In late June 2015, following the jointly issued fatwa, Abu Qatada issued another fatwa on the same subject, which al-Maqdisi endorsed. Titled “A Fatwa Concerning Defending Against the Assault of the Kharijites,” it came in response to some Libyan questioners facing a conundrum. Jihadis themselves who were fighting the Islamic State, they had qualms about wishing ill on the “the Kharijites” (i.e., the Islamic State) when they came under aerial attack by the forces loyal to General Khalifa Haftar, leader of one side in Libya’s civil war. Abu Qatada assured his correspondents that their wishes were appropriate, but he reminded them that these “Kharijites” were still preferable to the “apostates” constituting Haftar’s forces. He clarified that by “Kharijites” he did not mean all those fighting on behalf of the Islamic State, but only “its leaders, commanders, and overseers.”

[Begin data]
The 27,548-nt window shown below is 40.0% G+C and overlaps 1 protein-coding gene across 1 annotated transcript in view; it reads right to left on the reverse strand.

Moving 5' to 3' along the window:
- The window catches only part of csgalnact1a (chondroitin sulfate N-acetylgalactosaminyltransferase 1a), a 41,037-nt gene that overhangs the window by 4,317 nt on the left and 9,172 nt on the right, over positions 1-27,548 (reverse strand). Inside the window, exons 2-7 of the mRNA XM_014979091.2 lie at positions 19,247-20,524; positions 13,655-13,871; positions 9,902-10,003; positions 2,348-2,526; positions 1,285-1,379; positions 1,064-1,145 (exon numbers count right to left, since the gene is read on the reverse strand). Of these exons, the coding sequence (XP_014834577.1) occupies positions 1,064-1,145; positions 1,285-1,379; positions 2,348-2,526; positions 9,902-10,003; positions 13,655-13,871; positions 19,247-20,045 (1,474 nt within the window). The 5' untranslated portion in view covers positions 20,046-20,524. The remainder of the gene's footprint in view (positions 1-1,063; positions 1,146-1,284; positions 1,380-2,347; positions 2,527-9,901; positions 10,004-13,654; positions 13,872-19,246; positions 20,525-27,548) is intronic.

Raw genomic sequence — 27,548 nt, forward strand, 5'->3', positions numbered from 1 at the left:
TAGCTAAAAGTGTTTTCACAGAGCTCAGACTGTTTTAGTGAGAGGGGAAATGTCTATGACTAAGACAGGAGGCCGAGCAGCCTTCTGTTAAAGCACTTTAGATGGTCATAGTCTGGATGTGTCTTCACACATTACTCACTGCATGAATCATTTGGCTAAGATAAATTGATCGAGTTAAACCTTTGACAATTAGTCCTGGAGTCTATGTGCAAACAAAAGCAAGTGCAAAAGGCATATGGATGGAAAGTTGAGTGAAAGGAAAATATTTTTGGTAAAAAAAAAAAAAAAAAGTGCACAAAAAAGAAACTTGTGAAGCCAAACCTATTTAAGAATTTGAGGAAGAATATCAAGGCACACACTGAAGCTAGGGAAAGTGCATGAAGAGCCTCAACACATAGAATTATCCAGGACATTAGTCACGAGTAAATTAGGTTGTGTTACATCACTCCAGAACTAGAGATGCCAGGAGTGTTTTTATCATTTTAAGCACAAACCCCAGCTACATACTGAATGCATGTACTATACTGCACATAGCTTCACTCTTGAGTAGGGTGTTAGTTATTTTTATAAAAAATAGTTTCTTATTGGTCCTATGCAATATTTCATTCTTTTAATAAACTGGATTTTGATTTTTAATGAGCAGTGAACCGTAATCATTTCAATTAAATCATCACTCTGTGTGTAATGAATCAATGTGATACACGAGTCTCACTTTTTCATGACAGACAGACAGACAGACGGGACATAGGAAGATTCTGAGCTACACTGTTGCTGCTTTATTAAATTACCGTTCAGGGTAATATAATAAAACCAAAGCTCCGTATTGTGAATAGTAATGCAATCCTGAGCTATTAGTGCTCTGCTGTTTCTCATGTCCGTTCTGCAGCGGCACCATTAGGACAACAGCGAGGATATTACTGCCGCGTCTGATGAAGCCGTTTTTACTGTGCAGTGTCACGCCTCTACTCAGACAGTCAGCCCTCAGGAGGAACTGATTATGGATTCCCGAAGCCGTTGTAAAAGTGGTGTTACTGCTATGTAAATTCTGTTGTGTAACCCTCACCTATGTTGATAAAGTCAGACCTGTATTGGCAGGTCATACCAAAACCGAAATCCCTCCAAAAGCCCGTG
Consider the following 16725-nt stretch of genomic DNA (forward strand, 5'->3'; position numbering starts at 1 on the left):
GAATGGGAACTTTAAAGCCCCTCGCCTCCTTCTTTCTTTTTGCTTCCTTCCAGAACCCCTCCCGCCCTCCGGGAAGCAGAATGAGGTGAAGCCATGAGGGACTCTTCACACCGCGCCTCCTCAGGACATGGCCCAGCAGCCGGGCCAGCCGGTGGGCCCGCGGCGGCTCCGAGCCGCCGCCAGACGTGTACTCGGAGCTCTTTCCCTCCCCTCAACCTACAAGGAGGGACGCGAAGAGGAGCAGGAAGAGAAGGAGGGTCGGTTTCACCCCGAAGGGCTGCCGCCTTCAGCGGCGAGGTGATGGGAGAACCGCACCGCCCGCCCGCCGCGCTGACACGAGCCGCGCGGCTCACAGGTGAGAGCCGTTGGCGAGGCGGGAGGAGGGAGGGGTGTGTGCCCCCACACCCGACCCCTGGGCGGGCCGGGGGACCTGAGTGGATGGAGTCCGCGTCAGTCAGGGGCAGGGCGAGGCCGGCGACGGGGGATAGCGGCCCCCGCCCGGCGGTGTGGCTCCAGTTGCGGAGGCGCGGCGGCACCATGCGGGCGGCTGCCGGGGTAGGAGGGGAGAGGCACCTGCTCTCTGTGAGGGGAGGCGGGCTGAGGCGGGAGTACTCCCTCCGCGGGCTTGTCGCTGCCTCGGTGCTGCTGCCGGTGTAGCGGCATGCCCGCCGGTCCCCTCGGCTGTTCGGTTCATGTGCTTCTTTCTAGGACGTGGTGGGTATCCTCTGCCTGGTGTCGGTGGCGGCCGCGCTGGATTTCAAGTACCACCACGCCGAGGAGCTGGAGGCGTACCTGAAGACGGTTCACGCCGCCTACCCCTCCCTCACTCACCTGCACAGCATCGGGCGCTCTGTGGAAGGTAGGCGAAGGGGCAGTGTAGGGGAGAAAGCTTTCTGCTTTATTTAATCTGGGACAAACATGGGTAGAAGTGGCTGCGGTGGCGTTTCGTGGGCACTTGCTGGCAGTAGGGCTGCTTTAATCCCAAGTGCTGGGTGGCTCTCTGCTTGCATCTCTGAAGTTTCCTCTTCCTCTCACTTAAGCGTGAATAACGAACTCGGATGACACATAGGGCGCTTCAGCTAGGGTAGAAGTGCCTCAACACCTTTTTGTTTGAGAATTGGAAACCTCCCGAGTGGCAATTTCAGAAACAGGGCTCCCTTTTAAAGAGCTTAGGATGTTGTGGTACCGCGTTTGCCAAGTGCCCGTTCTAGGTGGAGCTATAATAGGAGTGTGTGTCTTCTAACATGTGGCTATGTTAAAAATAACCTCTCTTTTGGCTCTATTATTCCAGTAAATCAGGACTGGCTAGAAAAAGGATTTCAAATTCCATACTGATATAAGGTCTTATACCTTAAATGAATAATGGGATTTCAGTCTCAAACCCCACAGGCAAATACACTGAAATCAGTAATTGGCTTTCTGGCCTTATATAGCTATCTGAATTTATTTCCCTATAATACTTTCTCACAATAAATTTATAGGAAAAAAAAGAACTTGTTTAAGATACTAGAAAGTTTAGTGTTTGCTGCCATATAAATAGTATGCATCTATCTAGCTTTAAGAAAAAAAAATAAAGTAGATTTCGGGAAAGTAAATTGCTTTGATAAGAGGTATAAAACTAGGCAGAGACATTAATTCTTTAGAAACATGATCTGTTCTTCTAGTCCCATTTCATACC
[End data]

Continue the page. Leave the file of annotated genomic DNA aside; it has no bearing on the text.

As his endorsement indicates, al-Maqdisi’s views were the same. But he resisted using the Kharijite label even with Abu Qatada’s qualification.
In a short essay written about the same time as Abu Qatada’s fatwa, titled “Why Have I Not Called Them Kharijites Even Till Now?” al-Maqdisi explains his reasoning. He begins by noting that many jihadis who oppose the Islamic State, which he describes as “the State Group” (Jama‘at al-Dawla), have lambasted him for refusing to use the Kharijite label. Some have even purportedly told him “that many men and scholars have temporized in fighting them, using the fact that I do not call them Kharijites as evidence.” But al-Maqdisi says it is wrong for anyone to see in his reluctance to use the term any indication of “praise or accommodation.” For, he affirms, some of the group’s members are “worse than Kharijites.” To illustrate the point, he relates part of the story of his attempted negotiation with the Islamic State for the life of the Jordanian pilot Mu‘adh al-Kasasiba, who was immolated in a well-known video released in February 2015. That the negotiation was a hoax dawned on al-Maqdisi when the group sent him a password-protected file containing the video, the password being “al-Maqdisi the cuckold…” (This confirms the Guardian report with similar details.) Al-Maqdisi holds Islamic State leaders Abu Bakr al-Baghdadi and Abu Muhammad al-‘Adnani personally responsible for the slight. They are Kharijites through-and-through.